RepairPal has identified the most common problems for 17 Buick models based on complaints from actual vehicle owners. We'll tell you what the problem is and what it'll take to fix it.
The transmission pressure control solenoid may fail causing erratic shifting. Our technicians tell us that partial dis-assembly of the transmission is necessary to replace a failed pressure control solenoid.
The fuel level sensor in the fuel tank may fail causing erratic fuel gauge operation. Our technicians tell us that on high mileage vehicles you may wish to replace the complete fuel pump module assembly if this condition occurs.
On certain 2005 - 2007 vehicles, General Motors has provided a special service policy covering the fuel level sensor, agreeing to pay 50% of the repair cost. This coverage extends for 10 years or 120,000 miles from the original "in service" date of the vehicle. Please contact your local GM dealer for more information.
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A coolant leak may develop from the water pump. The engine may overheat as a result of the coolant loss. A leaking water pump should be replaced.
The trunk pull down switch may fail causing the trunk lid not to close completely. Our technicians tell us that the failed switch can be replaced without changing the complete pull down motor assembly.
The intake manifold gasket may develop and external engine oil or coolant leak. In some cases, an internal coolant leak may occur causing coolant to mix with the engine oil. Our technicians tell us that operating the engine with a coolant/oil mix can result in internal engine damage. Replacing the intake manifold gasket should correct these leaks.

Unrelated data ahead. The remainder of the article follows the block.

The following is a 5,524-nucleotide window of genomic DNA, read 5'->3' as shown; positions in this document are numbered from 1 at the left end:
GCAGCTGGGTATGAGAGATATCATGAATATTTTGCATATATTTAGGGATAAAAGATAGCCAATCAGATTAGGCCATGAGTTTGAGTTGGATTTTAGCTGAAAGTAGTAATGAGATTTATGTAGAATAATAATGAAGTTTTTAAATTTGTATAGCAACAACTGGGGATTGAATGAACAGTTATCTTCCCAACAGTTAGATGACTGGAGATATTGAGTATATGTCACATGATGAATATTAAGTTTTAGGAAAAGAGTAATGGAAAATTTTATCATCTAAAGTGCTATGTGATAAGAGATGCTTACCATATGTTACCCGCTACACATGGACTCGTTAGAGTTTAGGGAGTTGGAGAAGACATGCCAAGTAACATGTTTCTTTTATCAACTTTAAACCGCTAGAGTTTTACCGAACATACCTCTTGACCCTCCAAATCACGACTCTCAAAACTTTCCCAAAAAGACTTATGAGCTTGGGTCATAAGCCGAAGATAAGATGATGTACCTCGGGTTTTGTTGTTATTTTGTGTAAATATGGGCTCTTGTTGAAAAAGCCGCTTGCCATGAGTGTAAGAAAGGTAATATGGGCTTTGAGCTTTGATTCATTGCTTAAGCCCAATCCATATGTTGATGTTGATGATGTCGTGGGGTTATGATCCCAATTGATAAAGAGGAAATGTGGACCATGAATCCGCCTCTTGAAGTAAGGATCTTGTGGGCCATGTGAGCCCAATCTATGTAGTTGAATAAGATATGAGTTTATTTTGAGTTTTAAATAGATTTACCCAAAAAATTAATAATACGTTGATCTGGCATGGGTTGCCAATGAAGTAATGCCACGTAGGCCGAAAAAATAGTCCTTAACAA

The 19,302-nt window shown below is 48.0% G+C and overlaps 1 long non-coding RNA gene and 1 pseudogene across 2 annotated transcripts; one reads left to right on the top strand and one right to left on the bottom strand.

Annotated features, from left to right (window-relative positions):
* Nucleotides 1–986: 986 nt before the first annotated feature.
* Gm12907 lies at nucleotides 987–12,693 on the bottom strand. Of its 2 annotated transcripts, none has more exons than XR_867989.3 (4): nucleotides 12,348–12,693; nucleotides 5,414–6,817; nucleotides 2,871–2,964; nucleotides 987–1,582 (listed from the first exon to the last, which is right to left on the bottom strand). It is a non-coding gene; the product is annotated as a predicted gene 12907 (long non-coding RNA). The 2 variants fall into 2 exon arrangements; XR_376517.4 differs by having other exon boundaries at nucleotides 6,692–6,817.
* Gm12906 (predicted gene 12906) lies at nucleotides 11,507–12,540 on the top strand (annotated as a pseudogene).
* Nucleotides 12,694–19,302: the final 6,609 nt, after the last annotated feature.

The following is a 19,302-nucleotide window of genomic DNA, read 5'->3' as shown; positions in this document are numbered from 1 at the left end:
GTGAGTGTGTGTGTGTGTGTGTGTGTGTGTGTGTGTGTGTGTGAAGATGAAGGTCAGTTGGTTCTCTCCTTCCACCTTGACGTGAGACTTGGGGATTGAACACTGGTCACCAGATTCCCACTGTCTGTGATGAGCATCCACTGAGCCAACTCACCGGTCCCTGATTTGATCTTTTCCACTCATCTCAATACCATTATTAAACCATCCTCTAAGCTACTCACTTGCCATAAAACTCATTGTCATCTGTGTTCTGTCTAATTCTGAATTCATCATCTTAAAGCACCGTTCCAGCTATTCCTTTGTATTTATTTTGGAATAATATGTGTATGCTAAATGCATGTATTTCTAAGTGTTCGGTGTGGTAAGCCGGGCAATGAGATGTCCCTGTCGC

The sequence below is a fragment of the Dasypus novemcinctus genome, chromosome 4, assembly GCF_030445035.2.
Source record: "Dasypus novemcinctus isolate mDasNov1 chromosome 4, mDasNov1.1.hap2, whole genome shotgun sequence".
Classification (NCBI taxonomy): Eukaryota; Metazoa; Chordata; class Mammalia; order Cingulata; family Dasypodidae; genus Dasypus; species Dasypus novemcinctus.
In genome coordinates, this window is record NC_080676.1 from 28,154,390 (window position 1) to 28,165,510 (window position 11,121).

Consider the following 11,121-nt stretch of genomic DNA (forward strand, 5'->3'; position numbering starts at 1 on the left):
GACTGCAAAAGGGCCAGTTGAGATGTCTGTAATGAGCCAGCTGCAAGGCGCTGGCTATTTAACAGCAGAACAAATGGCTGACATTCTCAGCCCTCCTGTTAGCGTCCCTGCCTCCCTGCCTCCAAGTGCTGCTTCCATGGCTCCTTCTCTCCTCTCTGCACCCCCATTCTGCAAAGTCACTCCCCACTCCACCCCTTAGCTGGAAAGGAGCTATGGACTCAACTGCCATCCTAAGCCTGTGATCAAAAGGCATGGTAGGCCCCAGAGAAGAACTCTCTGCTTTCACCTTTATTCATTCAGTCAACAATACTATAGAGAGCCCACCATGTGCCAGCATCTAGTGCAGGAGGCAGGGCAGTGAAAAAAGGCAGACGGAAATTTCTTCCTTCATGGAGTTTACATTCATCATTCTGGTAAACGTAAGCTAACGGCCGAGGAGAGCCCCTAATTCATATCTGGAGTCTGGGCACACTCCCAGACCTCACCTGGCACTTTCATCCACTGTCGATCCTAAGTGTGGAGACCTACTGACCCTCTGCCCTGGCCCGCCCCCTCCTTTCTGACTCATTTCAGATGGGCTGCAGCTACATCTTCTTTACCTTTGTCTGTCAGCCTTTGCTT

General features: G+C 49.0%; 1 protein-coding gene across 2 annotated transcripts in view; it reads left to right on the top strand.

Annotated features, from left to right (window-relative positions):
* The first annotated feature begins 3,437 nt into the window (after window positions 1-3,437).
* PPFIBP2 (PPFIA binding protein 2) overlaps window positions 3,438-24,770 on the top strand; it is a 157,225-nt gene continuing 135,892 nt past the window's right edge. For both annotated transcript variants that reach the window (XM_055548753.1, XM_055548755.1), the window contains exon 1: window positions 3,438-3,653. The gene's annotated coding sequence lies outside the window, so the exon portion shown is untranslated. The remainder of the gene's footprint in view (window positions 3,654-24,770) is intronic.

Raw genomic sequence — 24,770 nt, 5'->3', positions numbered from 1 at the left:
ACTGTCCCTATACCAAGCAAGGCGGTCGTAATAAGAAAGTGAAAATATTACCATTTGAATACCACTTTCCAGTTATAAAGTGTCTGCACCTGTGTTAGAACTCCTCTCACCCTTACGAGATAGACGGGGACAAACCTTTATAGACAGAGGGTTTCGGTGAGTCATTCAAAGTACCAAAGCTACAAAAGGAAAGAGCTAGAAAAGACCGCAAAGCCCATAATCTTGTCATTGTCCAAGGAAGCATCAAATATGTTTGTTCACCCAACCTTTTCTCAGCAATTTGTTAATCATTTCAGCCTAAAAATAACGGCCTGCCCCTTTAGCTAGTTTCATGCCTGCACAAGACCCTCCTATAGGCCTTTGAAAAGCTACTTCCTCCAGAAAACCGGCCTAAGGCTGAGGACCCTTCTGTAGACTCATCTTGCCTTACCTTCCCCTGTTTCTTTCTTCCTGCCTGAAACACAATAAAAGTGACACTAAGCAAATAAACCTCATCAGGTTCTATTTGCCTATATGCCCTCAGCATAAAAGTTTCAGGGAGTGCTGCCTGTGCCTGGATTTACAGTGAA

Problems with anti-theft systems using the raised-chip key can prevent the car from starting. The wires in the steering column to the ignition lock cylinder tend to break. The key and ignition lock cylinder should be replaced to correct this condition.
One or more heater & AC (HVAC) air delivery and/or temperature mode door actuator may fail. This can result in incorrect air delivery or temperature. If this occurs, fault code(s) stored in the HVAC control module should be available to assist with diagnoses.
The mass air flow or crankshaft position sensor may fail causing the engine to stall intermittently. Proper diagnoses will be necessary to determine the cause of any stalling condition.
The engine may develop an oil leak from the lower crankcase portion of the engine block. Our technicians tell us that the engine must be removed from the vehicle to properly repair this oil leak.
Vehicles with certain V6 engines may illuminate the Check Engine Light one or more of the following codes: P0011, P0014, P0021, P0024, P0341, P0346, P0336, or P0391. Our technicians tell us that some vehicles may require a powertrain control module (PCM) software update to correct this issue. Other vehicles may have excess camshaft end play on one or both cylinder heads which will need to be corrected using special procedures outlined by GM.